It sounded simple. He remembered once, back in Catskill, N.Y., he was reading a boxing encyclopedia when D’Amato suddenly turned to him and said, “You know, I can tell you’re the type of guy who has to be hurt in order to learn.”

The hurts have gone both ways. Most infamous, of course, was Tyson’s rape conviction in 1992. He did three years in an Indiana prison for a crime he always insisted he never committed. He attacked two middle-aged men who looked like retired jockeys in a Maryland road-rage incident and did four months in a Montgomery County prison. He has committed crimes in the ring, too, chewing off a piece of Evander Holyfield’s right ear, then taking a bite of the left ear in their rematch and arguing he was intentionally butted many times by his opponent.

“If you can’t beat ‘em, eat ‘em,” said Mitch Green, an old antagonist who fought Tyson in the ring at Madison Square Garden and on a Harlem street outside of Dapper Dan’s, an after-hours club.

Ah, the memories. Tyson trying to kiss a woman in a California parking lot. The Albany, N.Y., mall where he ran amok. The crash into a tree at 10 mph that the New York Daily News headlined as a suicide attempt. All the scrapes with Robin Givens, his actress ex-wife, from the Lincoln Tunnel to Moscow to the mansion in Bernardsville, N.J. The teenaged Tyson making a pass at Teddy Atlas’ 11-year-old sister-in-law, the reason for the gun threat. Just a year ago, getting in a fight at the Brooklyn Marriott.

In boxing, there were more: Biting Lennox Lewis on the leg at a press conference. Trying to break Frans Botha’s arm. Hitting Orlin Norris well after the bell and on a break. Knocking down a referee who had just stopped his savage but legal attack of Lou Savarese.

Bartlett’s could publish a special Tyson edition of quotes:

“I’m gonna push his nose bone back through his brain.”

“I’m gonna kiss you on the lips and make you my girlfriend.”

“I’m gonna eat his children.”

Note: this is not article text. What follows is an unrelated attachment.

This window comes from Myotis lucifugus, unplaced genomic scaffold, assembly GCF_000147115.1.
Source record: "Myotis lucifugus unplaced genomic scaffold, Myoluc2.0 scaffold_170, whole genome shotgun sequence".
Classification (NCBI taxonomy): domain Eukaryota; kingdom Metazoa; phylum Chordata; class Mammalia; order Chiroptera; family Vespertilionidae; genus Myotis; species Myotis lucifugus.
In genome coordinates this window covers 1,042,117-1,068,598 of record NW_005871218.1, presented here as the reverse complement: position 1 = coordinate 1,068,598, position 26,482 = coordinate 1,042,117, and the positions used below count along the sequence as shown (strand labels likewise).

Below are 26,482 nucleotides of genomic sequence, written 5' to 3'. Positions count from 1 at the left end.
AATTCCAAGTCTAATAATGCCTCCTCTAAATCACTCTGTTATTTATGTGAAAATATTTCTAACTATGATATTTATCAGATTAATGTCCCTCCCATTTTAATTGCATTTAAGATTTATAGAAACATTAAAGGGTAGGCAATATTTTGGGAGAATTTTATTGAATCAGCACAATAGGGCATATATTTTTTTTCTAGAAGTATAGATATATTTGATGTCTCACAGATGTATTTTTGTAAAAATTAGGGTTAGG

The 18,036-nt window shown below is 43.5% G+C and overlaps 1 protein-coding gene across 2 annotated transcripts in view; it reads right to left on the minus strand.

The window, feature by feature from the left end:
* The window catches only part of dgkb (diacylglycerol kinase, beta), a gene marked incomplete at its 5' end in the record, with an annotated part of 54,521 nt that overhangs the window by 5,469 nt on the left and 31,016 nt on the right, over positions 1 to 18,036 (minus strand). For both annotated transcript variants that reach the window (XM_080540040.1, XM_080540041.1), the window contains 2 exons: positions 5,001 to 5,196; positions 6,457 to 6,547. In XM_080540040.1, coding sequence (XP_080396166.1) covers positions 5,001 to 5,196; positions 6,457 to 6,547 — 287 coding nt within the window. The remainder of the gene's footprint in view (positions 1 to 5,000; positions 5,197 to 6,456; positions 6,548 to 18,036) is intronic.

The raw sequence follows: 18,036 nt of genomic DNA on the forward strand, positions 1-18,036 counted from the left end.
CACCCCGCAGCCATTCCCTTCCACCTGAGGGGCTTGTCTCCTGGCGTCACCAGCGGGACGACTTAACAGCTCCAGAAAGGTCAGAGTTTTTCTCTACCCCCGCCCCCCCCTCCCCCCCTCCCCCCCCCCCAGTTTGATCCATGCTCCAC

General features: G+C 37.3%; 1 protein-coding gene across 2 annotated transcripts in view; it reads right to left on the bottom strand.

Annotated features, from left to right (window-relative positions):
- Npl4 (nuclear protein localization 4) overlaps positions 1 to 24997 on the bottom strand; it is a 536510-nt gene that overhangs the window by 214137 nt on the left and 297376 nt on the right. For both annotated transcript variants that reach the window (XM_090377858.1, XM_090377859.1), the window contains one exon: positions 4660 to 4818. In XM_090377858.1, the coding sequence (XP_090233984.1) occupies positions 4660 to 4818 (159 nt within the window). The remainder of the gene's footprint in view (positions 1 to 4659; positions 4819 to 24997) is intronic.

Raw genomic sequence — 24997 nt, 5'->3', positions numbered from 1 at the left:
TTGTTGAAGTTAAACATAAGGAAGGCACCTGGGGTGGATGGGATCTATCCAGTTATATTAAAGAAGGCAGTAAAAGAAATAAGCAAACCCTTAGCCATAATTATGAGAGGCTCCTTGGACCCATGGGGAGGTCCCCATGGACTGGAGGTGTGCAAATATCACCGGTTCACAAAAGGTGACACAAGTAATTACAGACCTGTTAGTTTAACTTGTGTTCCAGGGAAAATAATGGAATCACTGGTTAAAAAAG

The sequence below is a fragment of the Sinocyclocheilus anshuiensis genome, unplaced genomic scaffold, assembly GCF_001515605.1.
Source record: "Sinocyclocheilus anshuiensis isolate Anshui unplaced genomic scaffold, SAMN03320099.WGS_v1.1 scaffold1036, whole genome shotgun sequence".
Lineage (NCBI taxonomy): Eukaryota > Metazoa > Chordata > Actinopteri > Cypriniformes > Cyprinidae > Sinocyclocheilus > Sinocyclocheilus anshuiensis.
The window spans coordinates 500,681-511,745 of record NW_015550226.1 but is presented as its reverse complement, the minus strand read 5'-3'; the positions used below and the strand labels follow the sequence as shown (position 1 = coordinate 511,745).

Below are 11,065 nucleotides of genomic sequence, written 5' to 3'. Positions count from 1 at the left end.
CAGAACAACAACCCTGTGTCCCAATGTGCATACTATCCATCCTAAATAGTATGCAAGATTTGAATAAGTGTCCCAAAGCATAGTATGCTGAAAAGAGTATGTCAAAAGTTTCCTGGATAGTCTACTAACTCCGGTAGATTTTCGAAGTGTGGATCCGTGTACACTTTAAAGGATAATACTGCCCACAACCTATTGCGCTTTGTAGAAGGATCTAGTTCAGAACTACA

This is the same guy who wants to be a missionary when his ring career finally ends.

Tyson, who converted to Islam while in prison in Indiana, said there are no Muslim missionaries, but he contacted a few Christian ones who, he said, “promise not to try and convert me.”

Even in the ring, he was smiling. Asked whether he felt more people were in his corner now that, in boxing terms, he has become an underdog (though not against McBride, of course), he said, “I’m nobody to be sympathetic to — I’m not a tragic story.”

He conceded he was tragic before boxing, before he met D’Amato. Though his mentor died before Tyson first became a champion in 1986, D’Amato seemed much more present now than when the notorious Don King was in charge of Tyson’s career.

Maybe Tyson simply wants to go back in time — but don’t suggest he wants to become the “old” Mike Tyson.”

“People who say that don’t know what they’re asking for,” he said, then, yes, giggled.

He acknowledged that his problem was that he had so little self-respect (“I was too insecure”), so he expected to be treated badly. Now he can joke about it. He said he was at the Phoenix Suns’ playoff finale last week, sitting on the floor with the elite, thinking, “I don’t belong here. I belong in the bleachers. These people [in the top seats] look at me like I’m an alien.”

He talked of leaving prison and winning two title belts “in less than four rounds,” and now, 10 years later, he said he expects to do it again. Tyson said he should get more credit for beating Frank Bruno, who crossed himself maybe 113 times from his dressing room to the ring, and Bruce Seldon, who went down from a punch that no one believed was in the same zip code as his head.

But winning it again, now, after getting humiliated by Holyfield, Lennox Lewis and Danny Williams, indeed would return some of the glow to the old shooting star. He said he could be fighting for a title by the end of the year, that maybe three “tuneups” would suffice.

“I’m like a phoenix,” he said, referring not to his latest home town but the mythical bird that rose from the ashes. It was, perhaps, an apt metaphor.